On Saturday 16 June, the 12th edition of the nomadic art biennial Manifesta opened in the politically charged air of Palermo, Italy’s capital of culture for 2018.
The interdisciplinary exhibition features talks, concerts, performances, films and workshops, and is titled The Planetary Garden: Cultivating Coexistence (until 4 November). The city’s Orto Botanico, founded in 1789, acts as both the inspiration for and the heart of the exhibition.
Manifesta 12 uses the botanical garden setting to evoke early modern globalisation. Redolent of the values of the Enlightenment and scientific progress, the garden’s imagery is weaponised, with audiences forced to examine uncomfortable themes such as climate change, toxicity and migration.
The latter topic is inescapable in the week that Italy’s interior minister, Matteo Salvini, risked a new European political crisis by blocking two rescue boats from bringing refugees to shore in Italy, a week after preventing another ship, the Aquarius, from docking.
Manifesta mines the deep fissures between the current anti-immigrant political climate and the history of Sicily, a region noted for the remarkable sociocultural syncretism between Western, Islamic and Byzantine cultures.
Speaking at the press opening of the biennial in the Baroque splendour of Santa Caterina church, Palermo’s mayor, Leoluca Orlando, a champion of immigrants’ rights in Italy, declared Palermo an “open city”. It is an invitation that thousands of migrants have accepted over recent years.
While the Aquarius, with more than 100 refugees on board, finally docked in Valencia, Spain, after a week at sea, another ceremony took place at Patricia Kaersenhout’s installation at the Palazzo Forcella De Seta.
Drawing on her Surinamese heritage, Kaersenhout plays on the Caribbean legend of the flying Africans—slaves who were said to avoid eating salt so that they could become light enough to fly back to Africa—with her Soul of Salt installation. In front of the Dutch artist’s mountain of salt and framed by the palace’s glittering Arab-Norman inspired mosaics, a group of refugees perform a slave song, linking those taken across the ocean in the past with the current refugee crisis—and with Sicily’s own impossibly layered history.
Meanwhile, at the Orto Botanico, the Palestinian artist Khalil Rabah references the markets of Palermo with his own collection of artefacts, called Relocation Among Other Things. He offers the jumbled contents of an imagined street stall—watches, chipped cups, plastic trays, religious icons, fake designer goods, photograph albums, defunct multimedia, electronic scrap, all disgorged beneath the battered mahogany cabinets of a botanical specimen display room.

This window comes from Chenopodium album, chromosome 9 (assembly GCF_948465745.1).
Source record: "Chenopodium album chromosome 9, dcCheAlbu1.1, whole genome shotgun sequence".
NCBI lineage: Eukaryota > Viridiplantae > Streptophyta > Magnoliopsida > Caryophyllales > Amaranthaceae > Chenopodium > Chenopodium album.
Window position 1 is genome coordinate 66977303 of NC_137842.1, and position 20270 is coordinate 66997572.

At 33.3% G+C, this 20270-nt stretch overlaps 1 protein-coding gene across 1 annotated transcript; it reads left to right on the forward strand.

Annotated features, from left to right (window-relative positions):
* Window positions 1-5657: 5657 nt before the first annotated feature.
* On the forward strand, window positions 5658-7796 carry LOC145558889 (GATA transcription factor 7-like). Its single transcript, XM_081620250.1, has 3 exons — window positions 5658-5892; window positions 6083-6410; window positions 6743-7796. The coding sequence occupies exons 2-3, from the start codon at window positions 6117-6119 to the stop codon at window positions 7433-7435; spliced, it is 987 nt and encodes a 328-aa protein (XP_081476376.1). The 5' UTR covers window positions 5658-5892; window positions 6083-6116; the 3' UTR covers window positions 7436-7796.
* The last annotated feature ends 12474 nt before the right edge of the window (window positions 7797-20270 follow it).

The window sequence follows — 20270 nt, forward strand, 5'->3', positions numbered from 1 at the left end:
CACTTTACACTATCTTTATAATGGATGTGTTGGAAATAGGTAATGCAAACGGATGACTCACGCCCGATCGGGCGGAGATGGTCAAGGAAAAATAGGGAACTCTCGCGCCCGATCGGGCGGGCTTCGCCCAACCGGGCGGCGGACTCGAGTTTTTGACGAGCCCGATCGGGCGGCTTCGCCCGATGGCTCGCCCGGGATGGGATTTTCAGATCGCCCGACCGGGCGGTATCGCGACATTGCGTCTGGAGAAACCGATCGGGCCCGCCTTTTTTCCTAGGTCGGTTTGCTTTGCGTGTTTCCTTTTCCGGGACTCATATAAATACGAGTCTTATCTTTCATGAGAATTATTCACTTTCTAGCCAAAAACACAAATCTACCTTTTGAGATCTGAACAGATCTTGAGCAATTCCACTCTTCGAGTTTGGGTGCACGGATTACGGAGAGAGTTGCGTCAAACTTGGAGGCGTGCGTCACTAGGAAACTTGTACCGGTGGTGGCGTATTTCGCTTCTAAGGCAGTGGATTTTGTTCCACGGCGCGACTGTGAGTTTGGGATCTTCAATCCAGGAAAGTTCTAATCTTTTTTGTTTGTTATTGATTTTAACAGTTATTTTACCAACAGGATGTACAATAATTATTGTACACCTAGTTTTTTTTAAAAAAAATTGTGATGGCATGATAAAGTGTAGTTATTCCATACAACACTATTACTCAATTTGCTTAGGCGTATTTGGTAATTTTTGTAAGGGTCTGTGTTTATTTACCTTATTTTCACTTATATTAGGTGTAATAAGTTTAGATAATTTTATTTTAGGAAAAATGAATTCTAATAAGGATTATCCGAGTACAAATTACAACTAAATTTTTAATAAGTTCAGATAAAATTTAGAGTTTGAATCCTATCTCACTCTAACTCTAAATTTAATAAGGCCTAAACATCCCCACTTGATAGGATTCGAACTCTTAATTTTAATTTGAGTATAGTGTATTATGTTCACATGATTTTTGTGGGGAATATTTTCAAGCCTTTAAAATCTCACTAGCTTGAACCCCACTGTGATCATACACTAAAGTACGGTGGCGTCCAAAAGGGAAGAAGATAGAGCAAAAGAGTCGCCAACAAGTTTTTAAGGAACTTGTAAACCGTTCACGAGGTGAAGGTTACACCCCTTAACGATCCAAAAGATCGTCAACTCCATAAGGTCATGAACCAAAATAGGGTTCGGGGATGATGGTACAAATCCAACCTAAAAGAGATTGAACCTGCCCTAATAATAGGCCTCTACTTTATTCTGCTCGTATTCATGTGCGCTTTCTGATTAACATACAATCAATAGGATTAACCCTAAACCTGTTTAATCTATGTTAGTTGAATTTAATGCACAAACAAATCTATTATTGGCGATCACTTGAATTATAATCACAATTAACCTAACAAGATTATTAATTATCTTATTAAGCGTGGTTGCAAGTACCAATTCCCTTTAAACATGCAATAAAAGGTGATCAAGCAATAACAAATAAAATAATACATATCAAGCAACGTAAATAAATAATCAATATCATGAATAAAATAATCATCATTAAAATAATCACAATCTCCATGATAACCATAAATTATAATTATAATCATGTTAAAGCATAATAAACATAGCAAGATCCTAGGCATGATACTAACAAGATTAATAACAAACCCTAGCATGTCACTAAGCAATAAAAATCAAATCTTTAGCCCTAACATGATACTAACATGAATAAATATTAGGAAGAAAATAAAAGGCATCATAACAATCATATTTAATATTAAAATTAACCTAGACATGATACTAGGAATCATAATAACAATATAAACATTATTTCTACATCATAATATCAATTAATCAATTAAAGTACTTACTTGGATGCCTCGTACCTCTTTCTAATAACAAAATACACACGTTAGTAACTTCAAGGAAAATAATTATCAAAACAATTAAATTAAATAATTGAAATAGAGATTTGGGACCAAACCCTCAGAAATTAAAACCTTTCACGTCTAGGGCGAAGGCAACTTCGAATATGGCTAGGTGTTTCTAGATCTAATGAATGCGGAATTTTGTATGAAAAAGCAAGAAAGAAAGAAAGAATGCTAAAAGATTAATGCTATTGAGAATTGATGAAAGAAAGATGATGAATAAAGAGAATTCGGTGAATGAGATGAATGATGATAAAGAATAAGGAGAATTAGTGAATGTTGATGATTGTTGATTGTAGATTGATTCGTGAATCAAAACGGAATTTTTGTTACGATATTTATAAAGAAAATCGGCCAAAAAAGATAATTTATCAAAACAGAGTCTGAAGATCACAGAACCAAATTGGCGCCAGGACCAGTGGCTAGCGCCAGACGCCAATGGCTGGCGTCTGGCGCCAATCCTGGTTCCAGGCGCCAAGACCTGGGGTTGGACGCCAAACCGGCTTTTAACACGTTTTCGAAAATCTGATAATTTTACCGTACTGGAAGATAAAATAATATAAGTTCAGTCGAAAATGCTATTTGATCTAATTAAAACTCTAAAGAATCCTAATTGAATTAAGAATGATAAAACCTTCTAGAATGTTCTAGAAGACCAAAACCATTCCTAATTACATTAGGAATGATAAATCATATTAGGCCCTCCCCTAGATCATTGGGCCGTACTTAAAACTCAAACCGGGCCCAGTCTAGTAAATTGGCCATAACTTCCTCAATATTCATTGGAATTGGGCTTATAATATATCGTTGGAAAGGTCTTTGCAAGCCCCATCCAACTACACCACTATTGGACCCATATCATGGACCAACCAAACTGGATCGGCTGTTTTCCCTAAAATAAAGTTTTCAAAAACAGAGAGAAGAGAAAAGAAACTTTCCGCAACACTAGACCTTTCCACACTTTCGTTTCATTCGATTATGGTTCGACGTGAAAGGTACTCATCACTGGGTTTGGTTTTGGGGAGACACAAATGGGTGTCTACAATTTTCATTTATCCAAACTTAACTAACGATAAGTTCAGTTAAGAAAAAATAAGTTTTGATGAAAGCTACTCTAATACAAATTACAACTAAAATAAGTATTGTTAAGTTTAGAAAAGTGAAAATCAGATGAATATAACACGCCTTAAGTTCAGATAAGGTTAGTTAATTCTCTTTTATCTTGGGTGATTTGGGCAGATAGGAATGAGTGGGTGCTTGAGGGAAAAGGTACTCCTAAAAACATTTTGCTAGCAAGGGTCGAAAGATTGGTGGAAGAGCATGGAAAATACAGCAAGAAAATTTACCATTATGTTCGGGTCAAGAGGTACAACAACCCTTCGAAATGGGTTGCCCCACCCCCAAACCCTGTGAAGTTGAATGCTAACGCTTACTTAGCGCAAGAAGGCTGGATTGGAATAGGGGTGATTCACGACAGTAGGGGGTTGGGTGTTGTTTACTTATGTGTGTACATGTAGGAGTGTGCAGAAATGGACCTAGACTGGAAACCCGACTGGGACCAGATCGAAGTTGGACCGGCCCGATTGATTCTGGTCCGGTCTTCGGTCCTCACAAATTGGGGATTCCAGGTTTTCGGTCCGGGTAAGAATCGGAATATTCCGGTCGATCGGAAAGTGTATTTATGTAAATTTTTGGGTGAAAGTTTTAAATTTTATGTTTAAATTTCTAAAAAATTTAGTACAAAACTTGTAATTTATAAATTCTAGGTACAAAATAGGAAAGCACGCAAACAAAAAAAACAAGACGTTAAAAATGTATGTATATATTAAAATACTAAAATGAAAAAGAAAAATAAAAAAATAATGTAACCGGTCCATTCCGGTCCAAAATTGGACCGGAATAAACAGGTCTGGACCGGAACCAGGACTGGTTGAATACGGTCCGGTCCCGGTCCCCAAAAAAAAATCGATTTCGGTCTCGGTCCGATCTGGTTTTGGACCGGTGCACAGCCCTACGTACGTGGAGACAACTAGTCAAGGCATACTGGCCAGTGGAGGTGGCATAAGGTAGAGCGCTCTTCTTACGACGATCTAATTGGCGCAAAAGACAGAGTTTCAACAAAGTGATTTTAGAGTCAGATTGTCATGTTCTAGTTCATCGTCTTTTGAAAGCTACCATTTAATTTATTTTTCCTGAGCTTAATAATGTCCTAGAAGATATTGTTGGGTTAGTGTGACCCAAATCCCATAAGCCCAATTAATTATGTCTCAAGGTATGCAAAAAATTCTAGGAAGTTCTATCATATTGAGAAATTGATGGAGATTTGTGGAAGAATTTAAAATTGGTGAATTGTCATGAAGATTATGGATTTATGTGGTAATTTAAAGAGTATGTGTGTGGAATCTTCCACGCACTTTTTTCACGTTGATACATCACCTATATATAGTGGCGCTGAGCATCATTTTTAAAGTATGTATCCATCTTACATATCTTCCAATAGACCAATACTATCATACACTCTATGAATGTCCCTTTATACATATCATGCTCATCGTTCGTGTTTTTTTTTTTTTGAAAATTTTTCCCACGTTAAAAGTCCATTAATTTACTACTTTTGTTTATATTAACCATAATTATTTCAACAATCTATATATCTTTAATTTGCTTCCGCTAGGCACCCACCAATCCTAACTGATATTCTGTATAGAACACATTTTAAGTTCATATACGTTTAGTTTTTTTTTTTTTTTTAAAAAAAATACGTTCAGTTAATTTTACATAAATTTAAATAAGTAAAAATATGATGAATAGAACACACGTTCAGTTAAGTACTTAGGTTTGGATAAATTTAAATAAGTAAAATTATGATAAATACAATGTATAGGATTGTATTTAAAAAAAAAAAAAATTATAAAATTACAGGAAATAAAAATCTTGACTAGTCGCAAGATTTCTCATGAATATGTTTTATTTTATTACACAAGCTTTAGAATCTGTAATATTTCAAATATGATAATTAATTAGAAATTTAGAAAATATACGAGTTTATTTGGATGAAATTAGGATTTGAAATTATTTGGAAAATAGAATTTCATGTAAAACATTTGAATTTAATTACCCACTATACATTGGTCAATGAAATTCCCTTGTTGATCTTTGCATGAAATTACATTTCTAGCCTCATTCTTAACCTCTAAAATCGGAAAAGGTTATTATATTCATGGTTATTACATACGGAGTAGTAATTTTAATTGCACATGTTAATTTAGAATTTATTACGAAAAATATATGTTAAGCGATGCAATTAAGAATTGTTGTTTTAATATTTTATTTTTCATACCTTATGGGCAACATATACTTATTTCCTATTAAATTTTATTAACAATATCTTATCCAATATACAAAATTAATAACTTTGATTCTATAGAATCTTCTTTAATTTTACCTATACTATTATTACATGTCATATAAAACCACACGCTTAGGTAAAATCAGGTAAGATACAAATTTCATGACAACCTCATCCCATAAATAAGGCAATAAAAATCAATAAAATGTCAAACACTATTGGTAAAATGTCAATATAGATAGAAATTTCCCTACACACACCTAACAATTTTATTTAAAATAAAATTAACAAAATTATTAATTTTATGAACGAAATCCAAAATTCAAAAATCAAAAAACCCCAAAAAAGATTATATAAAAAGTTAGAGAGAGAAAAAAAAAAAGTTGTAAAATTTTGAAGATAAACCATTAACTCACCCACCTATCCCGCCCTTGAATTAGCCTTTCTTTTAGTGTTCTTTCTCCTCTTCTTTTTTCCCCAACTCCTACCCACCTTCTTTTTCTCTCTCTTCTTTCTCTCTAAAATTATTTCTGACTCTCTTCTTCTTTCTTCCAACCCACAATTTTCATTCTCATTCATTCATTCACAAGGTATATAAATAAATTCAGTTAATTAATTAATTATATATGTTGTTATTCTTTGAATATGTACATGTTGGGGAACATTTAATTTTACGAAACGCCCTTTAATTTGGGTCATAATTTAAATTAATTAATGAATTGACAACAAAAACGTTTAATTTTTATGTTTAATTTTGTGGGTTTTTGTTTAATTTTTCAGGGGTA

Also in the garden, buried in a deep thicket of giant bamboo, the Chinese artist Zheng Bo’s alarming video Pteridophilia examines how we look at marginalised communities with a graphic exploration of the eco-queer movement.
There is a preponderance of video art at Manifesta, perhaps the inevitable consequence of curators having to assemble such a large exhibition remotely. Nevertheless, large crowds gathered to see Protocol no. 90/6, in the Sala delle Capriate of the State Archives of Palermo. The installation by Masbedo (the artists Nicolo Massazza and Iacopo Bedogni) combines video with masses of crumbling stacked documentary material to examine memory and decay.
A rich selection of collateral events accompanies the biennial. One of the most striking is by the Taiwanese artist Yahon Chang. Working with the curator of Manifesta 12, Maria Rus Bojan, he converts the monumental space of the Sala delle Armi in the Palazzo Chiaramonte-Steri through the use of Chinese ink painting techniques, layering texts, fabrics and traditions, and finding in Taiwan’s own variegated history echoes of Sicily’s.
The garden is an apt device for the biennial. While Palermo is enjoying a recent renaissance that has seen it overcome a reputation for neglect, corruption and crime, it still has the feel of a capital city gone to seed. The overgrown courtyards, crumbling palaces, spectacular churches and dark alleys lend a supremely atmospheric backdrop to the festival. The Palermo edition of Manifesta feels very different from its Zurich outing two years–and is all the better for it.